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James, Rococo Chocolate’s chairman, has just arrived in Grenada for a month. He has gone to help the Grenada Chocolate Company with the organic certification process and business plan for the coming years following the sad death of founder Mott Green last year, and will be in Grenada for the harvest of cocoa beans from our own farm that will go into our next batch of bars.

James shares his Grenada diary below.


Day 1

The stresses, boredom and jetlag of the London – Grenada flight (hardly alleviated by a read of the Grenada Dept of Co-operatives Bye-Laws!) always evaporate on arrival as you take in the lush mountains of the West Grenadian coast on the way up the island.

It’s been a long journey but the process of decompression is speeded up by one of Miss Annie’s rum punches on arrival and the usual warm welcome from Philip and the rest of the team at Petit Anse.



Day 2

It’s a 20 minute ride down to the chocolate factory with Annie and time to hook up again with Edmond (Mott’s co-founder at the Grenada Chocolate Company) and the great team in the chocolate factory. At the factory I realise I have forgotten how wonderful the smell of fine cocoa being processed is.


The first cocoa of the 2014 season, ready to be made into chocolate

Production is in full swing at the factory with orders going out this week to Rococo and a large order for Holland and Europe being prepared for shipment on the Tres Hombres fair transport brig at the end of the month.


At mid-afternoon I leave with Kaciann, the GCC’s co-operatives and organic certification guru, to go to a meeting of the organic cocoa co-operative in nearby Grenville (one of the main towns and fishing ports) on the west coast of the island. The meeting is hosted by Shadel Nyack Compton, who is both a lawyer and owner of Belmont Estate where the bulk of the GCC’s organic cocoa is grown and processed.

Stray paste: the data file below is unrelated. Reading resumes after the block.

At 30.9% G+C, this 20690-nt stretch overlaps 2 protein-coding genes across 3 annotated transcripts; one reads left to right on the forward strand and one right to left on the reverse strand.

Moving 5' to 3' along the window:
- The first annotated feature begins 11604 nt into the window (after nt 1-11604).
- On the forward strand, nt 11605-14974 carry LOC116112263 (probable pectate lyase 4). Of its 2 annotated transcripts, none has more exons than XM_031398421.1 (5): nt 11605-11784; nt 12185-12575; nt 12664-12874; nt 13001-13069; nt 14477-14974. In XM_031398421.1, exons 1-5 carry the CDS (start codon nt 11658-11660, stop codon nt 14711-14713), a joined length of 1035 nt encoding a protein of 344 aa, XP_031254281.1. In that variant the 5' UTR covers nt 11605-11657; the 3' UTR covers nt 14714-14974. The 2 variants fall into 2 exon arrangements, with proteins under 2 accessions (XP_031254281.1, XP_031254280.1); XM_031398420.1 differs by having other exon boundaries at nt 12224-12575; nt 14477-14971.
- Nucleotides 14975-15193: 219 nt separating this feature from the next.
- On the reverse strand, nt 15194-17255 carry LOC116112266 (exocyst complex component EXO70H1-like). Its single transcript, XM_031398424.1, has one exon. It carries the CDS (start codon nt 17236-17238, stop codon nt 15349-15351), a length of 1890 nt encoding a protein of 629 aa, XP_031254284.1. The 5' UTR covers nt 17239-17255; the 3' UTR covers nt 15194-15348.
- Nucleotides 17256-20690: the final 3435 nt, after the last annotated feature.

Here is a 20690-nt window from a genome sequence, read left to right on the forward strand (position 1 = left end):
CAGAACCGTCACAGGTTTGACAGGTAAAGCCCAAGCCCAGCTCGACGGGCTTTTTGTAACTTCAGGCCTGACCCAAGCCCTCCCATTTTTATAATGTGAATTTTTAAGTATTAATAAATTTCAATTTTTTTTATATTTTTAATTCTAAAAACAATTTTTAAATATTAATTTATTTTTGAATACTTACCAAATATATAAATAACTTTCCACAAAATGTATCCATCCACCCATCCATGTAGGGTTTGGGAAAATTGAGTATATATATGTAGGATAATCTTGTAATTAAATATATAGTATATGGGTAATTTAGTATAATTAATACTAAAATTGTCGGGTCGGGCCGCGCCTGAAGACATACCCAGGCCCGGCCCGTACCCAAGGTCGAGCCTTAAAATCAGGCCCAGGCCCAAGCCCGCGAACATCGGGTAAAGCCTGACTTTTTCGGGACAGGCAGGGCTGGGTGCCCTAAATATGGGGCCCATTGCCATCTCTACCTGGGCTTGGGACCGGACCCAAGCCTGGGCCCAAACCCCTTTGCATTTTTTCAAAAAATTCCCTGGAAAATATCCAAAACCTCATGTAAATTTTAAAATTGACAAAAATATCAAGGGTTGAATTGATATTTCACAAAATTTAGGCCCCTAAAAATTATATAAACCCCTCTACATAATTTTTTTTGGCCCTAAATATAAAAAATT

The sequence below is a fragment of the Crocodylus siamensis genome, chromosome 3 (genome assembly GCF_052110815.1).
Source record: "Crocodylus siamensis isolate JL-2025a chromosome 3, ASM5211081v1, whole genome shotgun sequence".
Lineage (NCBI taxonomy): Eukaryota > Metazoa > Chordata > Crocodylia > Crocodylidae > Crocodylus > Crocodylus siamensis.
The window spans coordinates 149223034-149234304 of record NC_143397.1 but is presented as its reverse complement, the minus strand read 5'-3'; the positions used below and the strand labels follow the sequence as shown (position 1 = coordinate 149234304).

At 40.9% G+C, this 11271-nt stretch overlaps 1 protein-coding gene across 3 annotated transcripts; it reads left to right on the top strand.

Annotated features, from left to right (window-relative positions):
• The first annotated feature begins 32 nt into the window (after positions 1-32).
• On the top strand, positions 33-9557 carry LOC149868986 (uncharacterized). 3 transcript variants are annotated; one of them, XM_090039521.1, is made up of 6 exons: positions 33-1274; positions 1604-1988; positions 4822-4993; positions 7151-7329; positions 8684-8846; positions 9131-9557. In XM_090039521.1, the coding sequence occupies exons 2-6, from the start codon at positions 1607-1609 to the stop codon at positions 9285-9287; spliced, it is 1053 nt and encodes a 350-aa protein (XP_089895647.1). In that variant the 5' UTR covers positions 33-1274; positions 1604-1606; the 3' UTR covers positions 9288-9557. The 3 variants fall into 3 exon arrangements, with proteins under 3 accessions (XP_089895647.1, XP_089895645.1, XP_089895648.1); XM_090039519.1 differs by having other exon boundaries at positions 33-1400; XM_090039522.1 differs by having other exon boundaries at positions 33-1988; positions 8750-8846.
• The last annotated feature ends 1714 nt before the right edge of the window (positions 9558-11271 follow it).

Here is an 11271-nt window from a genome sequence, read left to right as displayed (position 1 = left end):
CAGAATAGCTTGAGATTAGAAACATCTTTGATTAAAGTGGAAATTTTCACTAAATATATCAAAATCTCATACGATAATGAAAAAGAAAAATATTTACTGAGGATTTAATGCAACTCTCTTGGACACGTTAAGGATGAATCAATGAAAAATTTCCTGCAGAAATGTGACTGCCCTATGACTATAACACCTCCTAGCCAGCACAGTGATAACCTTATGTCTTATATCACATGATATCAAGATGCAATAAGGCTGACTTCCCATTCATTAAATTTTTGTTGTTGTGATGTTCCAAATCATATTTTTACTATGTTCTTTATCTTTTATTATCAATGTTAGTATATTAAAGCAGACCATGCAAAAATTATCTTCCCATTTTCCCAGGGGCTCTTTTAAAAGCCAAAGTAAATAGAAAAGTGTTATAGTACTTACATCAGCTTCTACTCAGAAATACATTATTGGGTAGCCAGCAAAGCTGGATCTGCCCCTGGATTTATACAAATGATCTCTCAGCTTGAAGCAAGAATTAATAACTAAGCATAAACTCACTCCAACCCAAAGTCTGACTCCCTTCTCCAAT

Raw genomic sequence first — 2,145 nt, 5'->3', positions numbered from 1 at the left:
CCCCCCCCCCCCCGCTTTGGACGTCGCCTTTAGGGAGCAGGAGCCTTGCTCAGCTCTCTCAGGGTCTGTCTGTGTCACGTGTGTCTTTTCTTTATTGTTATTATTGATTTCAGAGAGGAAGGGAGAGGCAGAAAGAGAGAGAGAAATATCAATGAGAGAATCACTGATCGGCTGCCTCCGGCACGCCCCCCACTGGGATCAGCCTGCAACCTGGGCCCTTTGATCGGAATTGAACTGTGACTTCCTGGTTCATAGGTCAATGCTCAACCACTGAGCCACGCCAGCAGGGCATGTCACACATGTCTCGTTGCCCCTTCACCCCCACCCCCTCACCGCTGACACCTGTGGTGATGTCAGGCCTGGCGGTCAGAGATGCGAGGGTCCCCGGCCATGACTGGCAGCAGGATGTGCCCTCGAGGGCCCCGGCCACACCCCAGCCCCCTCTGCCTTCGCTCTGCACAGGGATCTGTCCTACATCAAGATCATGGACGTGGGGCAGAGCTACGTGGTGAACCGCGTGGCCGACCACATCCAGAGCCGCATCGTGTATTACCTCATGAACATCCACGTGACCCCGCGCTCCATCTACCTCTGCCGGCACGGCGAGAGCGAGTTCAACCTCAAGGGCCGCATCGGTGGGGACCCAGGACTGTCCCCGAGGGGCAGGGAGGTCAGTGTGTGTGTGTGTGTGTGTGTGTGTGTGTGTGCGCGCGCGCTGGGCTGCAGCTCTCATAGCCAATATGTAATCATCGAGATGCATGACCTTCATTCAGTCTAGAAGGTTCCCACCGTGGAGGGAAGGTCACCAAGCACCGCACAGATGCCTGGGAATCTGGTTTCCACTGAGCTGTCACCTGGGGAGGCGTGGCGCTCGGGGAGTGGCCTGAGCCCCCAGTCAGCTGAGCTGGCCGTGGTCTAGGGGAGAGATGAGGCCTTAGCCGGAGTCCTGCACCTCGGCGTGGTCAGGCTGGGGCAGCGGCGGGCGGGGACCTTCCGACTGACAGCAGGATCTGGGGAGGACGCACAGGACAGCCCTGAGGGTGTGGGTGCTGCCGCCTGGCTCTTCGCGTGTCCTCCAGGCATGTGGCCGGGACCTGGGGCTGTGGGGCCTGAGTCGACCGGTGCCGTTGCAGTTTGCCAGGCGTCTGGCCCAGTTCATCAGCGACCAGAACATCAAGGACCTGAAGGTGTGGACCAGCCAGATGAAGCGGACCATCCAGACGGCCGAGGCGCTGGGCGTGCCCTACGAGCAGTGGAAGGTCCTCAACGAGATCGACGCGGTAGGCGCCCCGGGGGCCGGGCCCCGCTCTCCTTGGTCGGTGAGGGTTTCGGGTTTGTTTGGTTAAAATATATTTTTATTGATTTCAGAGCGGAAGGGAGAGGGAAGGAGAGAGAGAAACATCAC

We’re here to discuss the bye-laws of the co-operative, of which the Grococo farm forms a 10 acre part. A diverse range of attendees is there with Shadel in the chair; Mr Langaigne from the Grenada Co-operative Dept; Miss Lewis, salt of the earth local farmer; Dr Coi, a St Georges hospital doctor with two farms; and Mr Samuels, who sits quietly throughout. Kaciann has been Rococo’s proxy when we haven’t been able to attend in person and it’s great for me to be able to be there too, even if the subject is a little dry!



Tired after a long day, we have a somewhat hair-raising drive back to base in the GCC’s no. 2 vehicle, whose lights could do with extra voltage… Fortunately we make it home safely, lit by a full moon over the water.


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